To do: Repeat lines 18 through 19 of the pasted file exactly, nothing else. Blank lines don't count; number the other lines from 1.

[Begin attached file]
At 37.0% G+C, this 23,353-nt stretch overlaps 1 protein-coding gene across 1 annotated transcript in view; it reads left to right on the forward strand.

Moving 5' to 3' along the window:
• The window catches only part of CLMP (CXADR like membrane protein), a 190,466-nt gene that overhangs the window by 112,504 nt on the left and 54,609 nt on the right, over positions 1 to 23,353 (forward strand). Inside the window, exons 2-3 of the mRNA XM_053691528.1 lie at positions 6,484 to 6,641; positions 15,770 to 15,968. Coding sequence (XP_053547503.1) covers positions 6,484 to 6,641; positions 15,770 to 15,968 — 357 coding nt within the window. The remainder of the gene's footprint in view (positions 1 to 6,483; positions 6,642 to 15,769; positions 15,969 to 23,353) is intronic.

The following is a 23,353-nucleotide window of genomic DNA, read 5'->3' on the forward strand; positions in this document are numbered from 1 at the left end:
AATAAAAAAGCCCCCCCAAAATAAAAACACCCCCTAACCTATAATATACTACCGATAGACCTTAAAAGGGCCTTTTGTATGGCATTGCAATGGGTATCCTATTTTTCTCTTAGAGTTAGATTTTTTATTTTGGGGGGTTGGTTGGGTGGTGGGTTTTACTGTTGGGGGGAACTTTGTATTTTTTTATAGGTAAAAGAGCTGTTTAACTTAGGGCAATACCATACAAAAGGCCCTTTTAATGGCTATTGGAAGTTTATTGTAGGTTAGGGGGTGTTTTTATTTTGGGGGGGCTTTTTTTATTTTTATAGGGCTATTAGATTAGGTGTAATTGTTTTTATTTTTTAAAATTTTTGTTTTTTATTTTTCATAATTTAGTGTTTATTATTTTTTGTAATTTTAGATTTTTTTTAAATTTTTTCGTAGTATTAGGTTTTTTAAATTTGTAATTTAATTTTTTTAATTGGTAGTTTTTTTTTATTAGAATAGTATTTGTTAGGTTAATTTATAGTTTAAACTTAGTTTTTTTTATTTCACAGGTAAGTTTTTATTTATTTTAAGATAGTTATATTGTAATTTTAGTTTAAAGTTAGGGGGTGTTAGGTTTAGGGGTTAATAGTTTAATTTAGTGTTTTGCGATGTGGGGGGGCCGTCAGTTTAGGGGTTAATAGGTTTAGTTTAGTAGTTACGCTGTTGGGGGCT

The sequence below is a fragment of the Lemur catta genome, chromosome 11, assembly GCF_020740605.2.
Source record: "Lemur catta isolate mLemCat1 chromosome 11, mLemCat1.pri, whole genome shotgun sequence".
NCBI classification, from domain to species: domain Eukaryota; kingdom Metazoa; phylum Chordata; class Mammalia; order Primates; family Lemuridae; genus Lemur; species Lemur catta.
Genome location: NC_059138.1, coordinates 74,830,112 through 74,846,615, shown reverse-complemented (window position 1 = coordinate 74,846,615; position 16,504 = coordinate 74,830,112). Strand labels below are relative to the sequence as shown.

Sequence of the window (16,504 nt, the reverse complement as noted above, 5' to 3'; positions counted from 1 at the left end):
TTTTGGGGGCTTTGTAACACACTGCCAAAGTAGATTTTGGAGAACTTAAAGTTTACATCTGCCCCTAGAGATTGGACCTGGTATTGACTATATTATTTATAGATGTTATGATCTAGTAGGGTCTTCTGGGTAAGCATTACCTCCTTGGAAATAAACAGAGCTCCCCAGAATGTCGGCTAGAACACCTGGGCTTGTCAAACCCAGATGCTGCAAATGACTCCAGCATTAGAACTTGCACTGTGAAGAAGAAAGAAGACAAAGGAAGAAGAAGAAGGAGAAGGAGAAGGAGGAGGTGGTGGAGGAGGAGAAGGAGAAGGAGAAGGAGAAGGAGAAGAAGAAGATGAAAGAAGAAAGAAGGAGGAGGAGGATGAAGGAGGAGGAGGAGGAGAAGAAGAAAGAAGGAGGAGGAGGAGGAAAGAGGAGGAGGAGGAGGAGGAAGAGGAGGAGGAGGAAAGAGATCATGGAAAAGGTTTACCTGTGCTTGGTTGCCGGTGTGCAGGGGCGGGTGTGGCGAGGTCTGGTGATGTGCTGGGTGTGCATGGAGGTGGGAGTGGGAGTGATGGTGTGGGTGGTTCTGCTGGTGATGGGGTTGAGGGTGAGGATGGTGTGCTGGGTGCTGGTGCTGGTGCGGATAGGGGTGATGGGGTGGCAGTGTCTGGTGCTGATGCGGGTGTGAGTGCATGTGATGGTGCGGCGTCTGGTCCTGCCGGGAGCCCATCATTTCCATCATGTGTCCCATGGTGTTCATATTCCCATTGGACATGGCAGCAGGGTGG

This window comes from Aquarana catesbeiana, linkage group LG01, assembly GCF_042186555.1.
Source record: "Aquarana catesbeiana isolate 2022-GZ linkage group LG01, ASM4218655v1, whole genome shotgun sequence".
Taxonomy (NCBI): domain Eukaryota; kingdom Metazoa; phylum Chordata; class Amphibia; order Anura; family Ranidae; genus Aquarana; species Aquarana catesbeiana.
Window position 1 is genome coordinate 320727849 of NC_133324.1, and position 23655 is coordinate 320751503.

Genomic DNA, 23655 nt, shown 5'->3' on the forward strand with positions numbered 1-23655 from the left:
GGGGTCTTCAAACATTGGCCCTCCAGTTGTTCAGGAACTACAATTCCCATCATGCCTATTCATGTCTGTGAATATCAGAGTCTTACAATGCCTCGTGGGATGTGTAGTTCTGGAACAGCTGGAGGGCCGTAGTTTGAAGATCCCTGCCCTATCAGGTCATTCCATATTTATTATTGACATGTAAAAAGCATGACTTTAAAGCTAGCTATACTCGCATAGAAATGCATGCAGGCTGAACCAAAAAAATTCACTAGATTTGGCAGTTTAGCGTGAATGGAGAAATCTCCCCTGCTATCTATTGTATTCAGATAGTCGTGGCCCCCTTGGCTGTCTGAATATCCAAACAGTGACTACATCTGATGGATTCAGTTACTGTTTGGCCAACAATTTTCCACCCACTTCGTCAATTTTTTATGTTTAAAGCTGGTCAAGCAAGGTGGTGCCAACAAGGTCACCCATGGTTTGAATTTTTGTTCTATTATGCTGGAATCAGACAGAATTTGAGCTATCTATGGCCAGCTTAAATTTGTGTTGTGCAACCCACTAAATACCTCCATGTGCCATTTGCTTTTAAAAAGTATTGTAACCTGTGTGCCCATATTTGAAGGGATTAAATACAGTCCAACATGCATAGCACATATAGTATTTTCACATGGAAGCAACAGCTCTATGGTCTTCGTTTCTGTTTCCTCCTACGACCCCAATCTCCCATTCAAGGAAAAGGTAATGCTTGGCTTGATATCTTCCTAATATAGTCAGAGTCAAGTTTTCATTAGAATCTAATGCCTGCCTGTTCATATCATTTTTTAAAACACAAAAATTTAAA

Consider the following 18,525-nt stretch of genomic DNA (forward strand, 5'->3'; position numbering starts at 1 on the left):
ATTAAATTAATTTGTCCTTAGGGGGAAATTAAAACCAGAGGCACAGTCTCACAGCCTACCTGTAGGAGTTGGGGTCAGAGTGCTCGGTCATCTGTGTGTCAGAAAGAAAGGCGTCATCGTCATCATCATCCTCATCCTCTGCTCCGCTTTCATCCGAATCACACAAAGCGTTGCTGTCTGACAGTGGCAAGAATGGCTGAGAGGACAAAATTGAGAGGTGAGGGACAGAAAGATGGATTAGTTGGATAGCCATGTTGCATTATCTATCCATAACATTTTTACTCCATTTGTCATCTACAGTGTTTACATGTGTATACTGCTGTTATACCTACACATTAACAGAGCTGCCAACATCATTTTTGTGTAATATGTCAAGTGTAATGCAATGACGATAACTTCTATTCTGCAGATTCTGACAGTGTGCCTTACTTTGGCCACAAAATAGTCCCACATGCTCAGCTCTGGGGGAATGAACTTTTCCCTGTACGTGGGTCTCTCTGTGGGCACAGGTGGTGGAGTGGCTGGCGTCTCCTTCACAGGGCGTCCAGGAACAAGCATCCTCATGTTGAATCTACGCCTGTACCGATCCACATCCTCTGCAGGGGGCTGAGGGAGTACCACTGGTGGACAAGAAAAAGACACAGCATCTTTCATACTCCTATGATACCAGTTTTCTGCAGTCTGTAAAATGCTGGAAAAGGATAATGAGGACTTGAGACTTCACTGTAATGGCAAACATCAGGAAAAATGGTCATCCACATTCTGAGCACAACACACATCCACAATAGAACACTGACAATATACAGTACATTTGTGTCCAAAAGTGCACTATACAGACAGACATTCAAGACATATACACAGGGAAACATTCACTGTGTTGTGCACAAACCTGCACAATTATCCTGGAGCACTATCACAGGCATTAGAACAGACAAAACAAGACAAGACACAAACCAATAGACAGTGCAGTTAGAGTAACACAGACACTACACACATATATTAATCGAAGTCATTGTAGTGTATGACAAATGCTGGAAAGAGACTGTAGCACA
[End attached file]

Consider the following 18,525-nt stretch of genomic DNA (forward strand, 5'->3'; position numbering starts at 1 on the left):
ATTAAATTAATTTGTCCTTAGGGGGAAATTAAAACCAGAGGCACAGTCTCACAGCCTACCTGTAGGAGTTGGGGTCAGAGTGCTCGGTCATCTGTGTGTCAGAAAGAAAGGCGTCATCGTCATCATCATCCTCATCCTCTGCTCCGCTTTCATCCGAATCACACAAAGCGTTGCTGTCTGACAGTGGCAAGAATGGCTGAGAGGACAAAATTGAGAGGTGAGGGACAGAAAGATGGATTAGTTGGATAGCCATGTTGCATTATCTATCCATAACATTTTTACTCCATTTGTCATCTACAGTGTTTACATGTGTATACTGCTGTTATACCTACACATTAACAGAGCTGCCAACATCATTTTTGTGTAATATGTCAAGTGTAATGCAATGACGATAACTTCTATTCTGCAGATTCTGACAGTGTGCCTTACTTTGGCCACAAAATAGTCCCACATGCTCAGCTCTGGGGGAATGAACTTTTCCCTGTACGTGGGTCTCTCTGTGGGCACAGGTGGTGGAGTGGCTGGCGTCTCCTTCACAGGGCGTCCAGGAACAAGCATCCTCATGTTGAATCTACGCCTGTACCGATCCACATCCTCTGCAGGGGGCTGAGGGAGTACCACTGGTGGACAAGAAAAAGACACAGCATCTTTCATACTCCTATGATACCAGTTTTCTGCAGTCTGTAAAATGCTGGAAAAGGATAATGAGGACTTGAGACTTCACTGTAATGGCAAACATCAGGAAAAATGGTCATCCACATTCTGAGCACAACACACATCCACAATAGAACACTGACAATATACAGTACATTTGTGTCCAAAAGTGCACTATACAGACAGACATTCAAGACATATACACAGGGAAACATTCACTGTGTTGTGCACAAACCTGCACAATTATCCTGGAGCACTATCACAGGCATTAGAACAGACAAAACAAGACAAGACACAAACCAATAGACAGTGCAGTTAGAGTAACACAGACACTACACACATATATTAATCGAAGTCATTGTAGTGTATGACAAATGCTGGAAAGAGACTGTAGCACA